YOU ARE HERE: LAT HomeCollections


Hold the Mayora, Please

Critics in Japan say a flood of foreign words makes the language incomprehensible at times and is threatening the nation's identity.

November 30, 2002|Mark Magnier | Times Staff Writer

TOKYO — They slide under doors, through windows and past airport immigration unnoticed. The Internet is a veritable breeding ground, as are locker rooms and fashion runways. Seemingly harmless in small doses, their wholesale import now threatens Japan's very identity, say critics.

A new computer virus? An insidious North Korean spy plot or some new breed of walking catfish? For many Japanese, the biggest invasion fear is the flood of foreign words infecting their vocabulary, with English heading the charge.

"It's becoming incomprehensible," says Yoko Fujimura, a 60-year-old Tokyo restaurant worker. "Sometimes I feel like I need a translator to understand my own language."

Prime Minister Junichiro Koizumi recently chided his ministers for overusing "loan words." A government-funded institute has a hotline to interpret and document bad usage. Echoing France, there's even a committee to find replacement words for the foreign gate-crashers.

Countries around the globe are wringing their hands over the rapid spread of American English, with Coca-Cola among the most recognized terms on Earth. However, Japan's unique writing system arguably makes the problem here worse.

In most countries, foreign words are assimilated relatively quickly -- making it difficult, for example, to remember that "smorgasbord," "maitre d' " and "hamburger" came to America from abroad. Japan, however, writes all imported utterances other than those from Chinese in a different script called katakana, the only country to maintain such a distinction.

Thus, terms such as "word processor," "managed health care" and "baby-sitter" remain "foreign," presumably for centuries, creating a linguistic moat between intruders and more blue blood Japanese terms.

Katakana also takes far more space to write than kanji, the core pictograph characters that the Japanese borrowed from China 1,500 years ago. And it stands out, given its other function as a way to emphasize meaning, akin to using italics or exclamation points. Readers complain that sentences packed with foreign words start to resemble extended strings of strobe lights.

As if that weren't enough, katakana terms tend to morph at border crossings, like complex names at Ellis Island. "Digital camera" debuted as degitaru kamera, then became the more ear-pleasing digi kamey. But kamey is also the Japanese word for "turtle."

"It's very frustrating not knowing what young people are talking about," says Minoru Shiratori, a 53-year-old municipal employee. "Sometimes I can't tell if they're discussing cameras or turtles."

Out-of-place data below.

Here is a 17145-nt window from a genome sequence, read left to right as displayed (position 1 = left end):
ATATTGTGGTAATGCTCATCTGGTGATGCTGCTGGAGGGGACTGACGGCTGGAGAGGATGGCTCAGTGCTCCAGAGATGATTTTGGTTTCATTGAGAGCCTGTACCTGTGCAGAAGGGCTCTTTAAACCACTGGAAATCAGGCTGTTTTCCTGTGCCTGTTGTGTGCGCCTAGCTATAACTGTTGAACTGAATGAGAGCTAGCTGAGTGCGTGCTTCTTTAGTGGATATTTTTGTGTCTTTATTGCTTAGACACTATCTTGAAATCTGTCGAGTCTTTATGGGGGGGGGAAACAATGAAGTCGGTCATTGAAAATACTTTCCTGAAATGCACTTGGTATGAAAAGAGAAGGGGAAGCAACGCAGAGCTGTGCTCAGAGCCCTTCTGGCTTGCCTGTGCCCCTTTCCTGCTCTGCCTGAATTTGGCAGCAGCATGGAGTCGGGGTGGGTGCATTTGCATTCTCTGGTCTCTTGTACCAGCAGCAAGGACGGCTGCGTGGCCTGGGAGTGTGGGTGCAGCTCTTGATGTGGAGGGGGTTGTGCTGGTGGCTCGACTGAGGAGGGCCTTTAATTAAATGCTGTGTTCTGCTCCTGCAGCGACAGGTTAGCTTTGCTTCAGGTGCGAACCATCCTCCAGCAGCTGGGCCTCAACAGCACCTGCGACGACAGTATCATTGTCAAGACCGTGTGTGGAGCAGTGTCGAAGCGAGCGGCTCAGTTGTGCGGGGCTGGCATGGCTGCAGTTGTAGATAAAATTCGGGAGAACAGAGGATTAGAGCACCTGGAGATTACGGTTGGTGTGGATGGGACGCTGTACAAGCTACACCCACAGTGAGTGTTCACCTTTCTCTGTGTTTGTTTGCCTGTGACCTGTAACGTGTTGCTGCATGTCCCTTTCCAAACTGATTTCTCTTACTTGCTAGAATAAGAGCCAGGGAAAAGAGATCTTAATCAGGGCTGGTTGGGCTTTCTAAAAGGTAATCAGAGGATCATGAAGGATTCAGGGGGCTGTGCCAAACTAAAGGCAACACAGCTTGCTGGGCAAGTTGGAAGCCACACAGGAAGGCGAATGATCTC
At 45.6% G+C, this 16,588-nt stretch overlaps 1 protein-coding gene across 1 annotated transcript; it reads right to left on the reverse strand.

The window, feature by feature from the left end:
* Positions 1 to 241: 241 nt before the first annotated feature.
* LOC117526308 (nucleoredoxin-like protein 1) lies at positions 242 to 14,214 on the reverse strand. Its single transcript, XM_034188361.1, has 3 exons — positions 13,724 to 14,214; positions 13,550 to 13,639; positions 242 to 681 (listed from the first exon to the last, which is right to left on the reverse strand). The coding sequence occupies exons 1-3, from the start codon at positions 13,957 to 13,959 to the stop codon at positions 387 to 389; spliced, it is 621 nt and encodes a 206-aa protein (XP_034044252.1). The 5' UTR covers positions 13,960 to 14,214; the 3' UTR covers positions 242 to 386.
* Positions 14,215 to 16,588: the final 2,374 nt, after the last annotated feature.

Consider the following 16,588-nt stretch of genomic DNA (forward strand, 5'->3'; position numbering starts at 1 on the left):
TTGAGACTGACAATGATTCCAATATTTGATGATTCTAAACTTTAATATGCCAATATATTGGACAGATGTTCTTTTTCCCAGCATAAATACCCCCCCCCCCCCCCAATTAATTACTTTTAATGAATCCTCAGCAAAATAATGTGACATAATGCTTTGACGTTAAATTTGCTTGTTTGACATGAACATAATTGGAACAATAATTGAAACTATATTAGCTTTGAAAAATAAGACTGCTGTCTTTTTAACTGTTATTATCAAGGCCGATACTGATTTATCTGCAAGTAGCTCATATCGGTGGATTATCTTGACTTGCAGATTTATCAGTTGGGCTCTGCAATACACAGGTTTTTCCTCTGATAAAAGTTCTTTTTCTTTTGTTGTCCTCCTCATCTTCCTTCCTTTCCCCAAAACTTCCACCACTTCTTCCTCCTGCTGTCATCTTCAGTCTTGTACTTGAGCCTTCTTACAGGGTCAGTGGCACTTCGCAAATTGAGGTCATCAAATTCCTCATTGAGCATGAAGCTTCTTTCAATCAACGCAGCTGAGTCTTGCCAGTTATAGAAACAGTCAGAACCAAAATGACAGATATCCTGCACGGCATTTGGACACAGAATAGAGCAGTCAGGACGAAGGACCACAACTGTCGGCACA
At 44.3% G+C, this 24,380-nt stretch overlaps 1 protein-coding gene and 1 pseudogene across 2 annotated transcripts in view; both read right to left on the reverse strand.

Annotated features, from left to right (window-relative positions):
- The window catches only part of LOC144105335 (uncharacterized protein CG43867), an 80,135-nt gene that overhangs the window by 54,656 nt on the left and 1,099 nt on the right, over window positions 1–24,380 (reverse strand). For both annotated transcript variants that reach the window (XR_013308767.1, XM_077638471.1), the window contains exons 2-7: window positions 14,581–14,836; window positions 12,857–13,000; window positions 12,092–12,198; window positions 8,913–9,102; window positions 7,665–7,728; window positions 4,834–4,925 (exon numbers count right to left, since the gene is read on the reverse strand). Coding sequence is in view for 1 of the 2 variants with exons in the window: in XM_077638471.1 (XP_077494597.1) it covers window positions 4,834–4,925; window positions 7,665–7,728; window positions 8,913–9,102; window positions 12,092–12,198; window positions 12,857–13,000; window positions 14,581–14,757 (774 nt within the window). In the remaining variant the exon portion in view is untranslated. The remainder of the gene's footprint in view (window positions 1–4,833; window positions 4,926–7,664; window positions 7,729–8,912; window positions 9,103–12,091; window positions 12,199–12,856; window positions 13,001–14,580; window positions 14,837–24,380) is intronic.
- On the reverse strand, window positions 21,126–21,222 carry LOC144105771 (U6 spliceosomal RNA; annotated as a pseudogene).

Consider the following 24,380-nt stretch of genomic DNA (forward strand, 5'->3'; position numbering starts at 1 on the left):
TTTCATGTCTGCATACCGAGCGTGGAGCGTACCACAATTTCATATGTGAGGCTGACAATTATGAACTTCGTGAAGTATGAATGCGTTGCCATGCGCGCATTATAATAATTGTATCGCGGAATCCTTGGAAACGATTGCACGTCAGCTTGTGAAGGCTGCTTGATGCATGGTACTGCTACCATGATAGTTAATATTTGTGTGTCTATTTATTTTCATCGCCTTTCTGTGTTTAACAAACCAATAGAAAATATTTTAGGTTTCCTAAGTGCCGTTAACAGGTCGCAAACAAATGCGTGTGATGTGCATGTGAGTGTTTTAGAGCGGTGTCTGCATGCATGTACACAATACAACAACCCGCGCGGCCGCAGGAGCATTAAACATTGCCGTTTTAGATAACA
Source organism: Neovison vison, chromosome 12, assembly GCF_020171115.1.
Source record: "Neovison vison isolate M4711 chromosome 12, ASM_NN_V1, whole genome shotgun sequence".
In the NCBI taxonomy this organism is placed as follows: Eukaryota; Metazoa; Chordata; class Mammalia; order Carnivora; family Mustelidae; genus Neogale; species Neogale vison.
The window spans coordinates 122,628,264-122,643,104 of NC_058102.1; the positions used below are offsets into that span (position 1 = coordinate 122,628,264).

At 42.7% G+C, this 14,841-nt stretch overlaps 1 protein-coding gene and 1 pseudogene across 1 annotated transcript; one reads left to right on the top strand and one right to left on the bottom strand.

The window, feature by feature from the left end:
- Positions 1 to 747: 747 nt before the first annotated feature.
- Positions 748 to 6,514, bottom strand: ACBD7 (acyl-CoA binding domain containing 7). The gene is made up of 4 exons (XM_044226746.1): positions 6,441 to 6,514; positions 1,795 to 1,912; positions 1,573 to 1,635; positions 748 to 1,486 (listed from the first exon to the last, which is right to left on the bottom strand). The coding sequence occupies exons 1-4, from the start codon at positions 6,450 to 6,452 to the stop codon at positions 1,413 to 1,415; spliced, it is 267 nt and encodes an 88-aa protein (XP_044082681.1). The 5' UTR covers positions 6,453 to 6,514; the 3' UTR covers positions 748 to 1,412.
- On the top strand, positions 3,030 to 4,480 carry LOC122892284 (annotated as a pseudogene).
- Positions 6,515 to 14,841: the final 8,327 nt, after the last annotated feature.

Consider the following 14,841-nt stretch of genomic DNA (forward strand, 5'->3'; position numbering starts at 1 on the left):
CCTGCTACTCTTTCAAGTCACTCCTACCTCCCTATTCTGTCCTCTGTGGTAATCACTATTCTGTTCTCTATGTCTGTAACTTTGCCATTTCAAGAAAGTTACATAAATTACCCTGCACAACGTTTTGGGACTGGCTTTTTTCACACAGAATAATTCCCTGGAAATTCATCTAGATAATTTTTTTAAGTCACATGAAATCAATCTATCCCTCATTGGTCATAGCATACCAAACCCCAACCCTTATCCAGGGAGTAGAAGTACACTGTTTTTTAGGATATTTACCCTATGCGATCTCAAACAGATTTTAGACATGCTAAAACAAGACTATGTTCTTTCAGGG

Similarly, the loan word for "dot-com" also means "suddenly crowded," which inspired the winning entry in a recent haiku-like poetry contest:

'Dotsuto comu'

What's so crowded?

My boss asks.

Japan's fast-paced word blender, more often than not deftly operated by teenagers, also can leave foreigners reeling. Many Japanese believe they're speaking English when they describe mayonnaise as mayora; lovers of the Chanel brand as shannera; a convenience store as a combeeni and the high-five gesture of a sports hero as a gattsu posu, or gutsy pose.

"I support efforts to limit katakana words because too many of them damage the beauty and dignity of our language," says retired financier Yukio Komatsuzaki, 60. "If you want to learn English, that's great. Or speak proper Japanese. But keep them separate."

Even more daunting are foreign words left in the Western alphabet, or romanji. Toshiko Uno, a 63-year-old housewife, found herself in desperate straits recently looking for a toilet in a Tokyo train station before noticing a door marked "powder room."

"Powder room?" she says. "Why put on such airs?"

Foreign-based katakana terms account for 10% of some dictionaries. "The spread has been just phenomenal," says Yasuko Hio, a social linguist with Shikoku Gakuin University.

A survey by national broadcaster NHK found half of all respondents unhappy with the foreign flood, with people in their 60s most concerned and those in their 20s largely unfazed.

In a bid to temper the torrent of katakana -- a system developed by 9th century Buddhist monks to remember Chinese pronunciation, then the only foreign language invading Japan -- the government has tapped a Foreign Words Committee to find suitable Japanese replacements.

The committee is quick to distance itself from French-style language police, given that Japanese history makes the hint of force, even against words, potentially controversial. A largely ineffective law in France bars advertising in English.

Rather, committee members and traditionalists here hope a sustained campaign of persuasion, gentle reproach and leadership by example can turn the tide. Intelligibility, not purity, is their goal, they say.

"There's less feeling the government should control it," says Minoru Shibata, who monitors linguistic change at NHK's research institute.

Los Angeles Times Articles